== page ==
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adopted aforesaid amend annually appointed Article assemble ballot bill or resolve CHAPTER chosen citizen civil commissioned Commonwealth of Massachusetts Constitution Convention counsellors and senators days at least declared duties elect one representative entitled to elect ernor executive frame of government full power governor and Council Habeas Corpus Harvard College hereafter highest number hold their offices House of Representatives last Wednesday legislative Legislature liberty lieutenant governor lieutenant-governor magistrates manner ments militia Monday in November monwealth necessary Notaries public number of votes open town meeting person plantations power and authority prescribed president and fellows Proposition Number prorogue provision respecting qualified voters quorum ratable polls ratified register of deeds religious repre require salary secretary secretary's office selectmen Senate or House sheriff standing laws Supreme Judicial Court Tenure thereof thousand eight hundred thousand inhabitants tion tive town clerk treasurer vacancy voting thereon wealth Wednesday in January
Page 7 - Commonwealth have a right to invest their legislature with power to authorize and require, and the legislature shall, from time to time, authorize and require, the several towns, parishes, precincts and other bodies politic, or religious societies to make suitable provision, at their own expense, for the institution of the public worship of GOD, and for the support and maintenance of public Protestant teachers of piety, religion and morality, in all cases where such provision shall not be made voluntarily.
Page 7 - And no subject shall be hurt, molested, or restrained, in his person, liberty, or estate, for worshipping GOD in the manner and season most agreeable to the dictates of his own conscience; or for his religious profession or sentiments; provided he doth not disturb the public peace, or obstruct others in their religious worship.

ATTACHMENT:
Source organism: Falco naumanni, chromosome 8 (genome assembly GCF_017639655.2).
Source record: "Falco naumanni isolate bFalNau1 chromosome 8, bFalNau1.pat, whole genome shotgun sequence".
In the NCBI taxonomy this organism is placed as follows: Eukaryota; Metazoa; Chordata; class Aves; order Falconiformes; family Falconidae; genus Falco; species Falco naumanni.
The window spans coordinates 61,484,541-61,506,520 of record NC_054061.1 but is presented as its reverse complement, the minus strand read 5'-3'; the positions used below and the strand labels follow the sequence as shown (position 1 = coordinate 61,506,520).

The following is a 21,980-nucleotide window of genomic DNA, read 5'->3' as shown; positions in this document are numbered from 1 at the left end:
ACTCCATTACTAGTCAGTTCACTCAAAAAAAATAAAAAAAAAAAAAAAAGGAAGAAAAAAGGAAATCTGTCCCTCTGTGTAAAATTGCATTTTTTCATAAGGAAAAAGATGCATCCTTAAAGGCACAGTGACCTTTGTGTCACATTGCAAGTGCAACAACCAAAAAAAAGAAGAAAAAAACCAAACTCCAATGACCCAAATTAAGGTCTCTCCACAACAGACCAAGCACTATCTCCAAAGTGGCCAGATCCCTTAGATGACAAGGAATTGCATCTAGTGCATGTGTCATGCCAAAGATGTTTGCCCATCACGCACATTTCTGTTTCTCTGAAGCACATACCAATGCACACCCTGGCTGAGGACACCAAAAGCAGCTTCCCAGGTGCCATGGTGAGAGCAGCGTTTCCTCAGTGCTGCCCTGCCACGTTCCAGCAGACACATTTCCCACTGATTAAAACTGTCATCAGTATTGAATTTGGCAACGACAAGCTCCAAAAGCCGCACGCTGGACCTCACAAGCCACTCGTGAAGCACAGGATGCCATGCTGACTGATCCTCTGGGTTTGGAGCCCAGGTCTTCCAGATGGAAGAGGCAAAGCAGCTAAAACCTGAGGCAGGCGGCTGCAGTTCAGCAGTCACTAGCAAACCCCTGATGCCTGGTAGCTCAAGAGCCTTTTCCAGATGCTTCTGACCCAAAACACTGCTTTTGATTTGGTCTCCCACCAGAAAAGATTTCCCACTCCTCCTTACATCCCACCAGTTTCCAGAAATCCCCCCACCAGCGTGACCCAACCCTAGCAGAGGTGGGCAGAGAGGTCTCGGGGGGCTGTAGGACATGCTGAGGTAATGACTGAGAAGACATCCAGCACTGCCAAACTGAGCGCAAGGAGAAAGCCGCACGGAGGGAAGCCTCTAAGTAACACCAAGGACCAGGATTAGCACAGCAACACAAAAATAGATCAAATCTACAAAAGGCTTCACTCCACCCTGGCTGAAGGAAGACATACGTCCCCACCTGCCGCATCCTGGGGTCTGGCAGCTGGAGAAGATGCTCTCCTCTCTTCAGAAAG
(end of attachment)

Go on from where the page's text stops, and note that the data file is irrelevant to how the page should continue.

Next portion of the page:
Page 4 - ... no part of the property of any individual, can, with justice, be taken from him, or applied to public uses, without his own consent, or that of the representative body of the people.
Page 10 - To which courts and judicatories are hereby given and granted full power and authority, from time to time, to administer oaths or affirmations, for the better discovery of truth in any matter in controversy or depending before them. IV. And further, full power and authority are hereby given and granted to the said general court, from time to time, to make, ordain, and establish, all manner of wholesome and reasonable orders, laws, statutes, and ordinances, directions and instructions, either with...
Page 6 - A frequent recurrence to the fundamental principles of the Constitution, and a constant adherence to those of piety, justice, moderation, temperance, industry, and frugality, are absolutely necessary to preserve the advantages of liberty, and to maintain a free government.
Page 6 - The body politic is formed by a voluntary association of individuals; it is a social compact by which the whole people covenants with each citizen and each citizen with the whole people that all shall be governed by certain laws for the common good.
Page 1 - is a social compact by which the whole people covenants with each citizen, and each citizen with the whole people, that all shall be governed by certain laws for the common good.
Page 5 - No subject shall be held to answer for any crimes or offence, until the same is fully and plainly, substantially and formally, described to him; or be compelled to accuse, or furnish evidence against himself. And every subject shall have a right to produce all proofs that may be favorable to him; to meet the witnesses against him face to face, and to be fully heard in his defence by himself, or his counsel, at his election.
Page 33 - ... it shall be the duty of legislatures and magistrates, in all .future periods of this Commonwealth, to cherish the interests of literature and the sciences, and all seminaries of them ; especially the university at Cambridge, public schools, and grammar schools in the towns...
Page 12 - It is essential to the preservation of the rights of every individual, his life, liberty, property and character, that there be an impartial interpretation of the laws and administration of justice. It is the right of every citizen to be tried by judges as free, impartial and independent, as the lot of humanity will admit.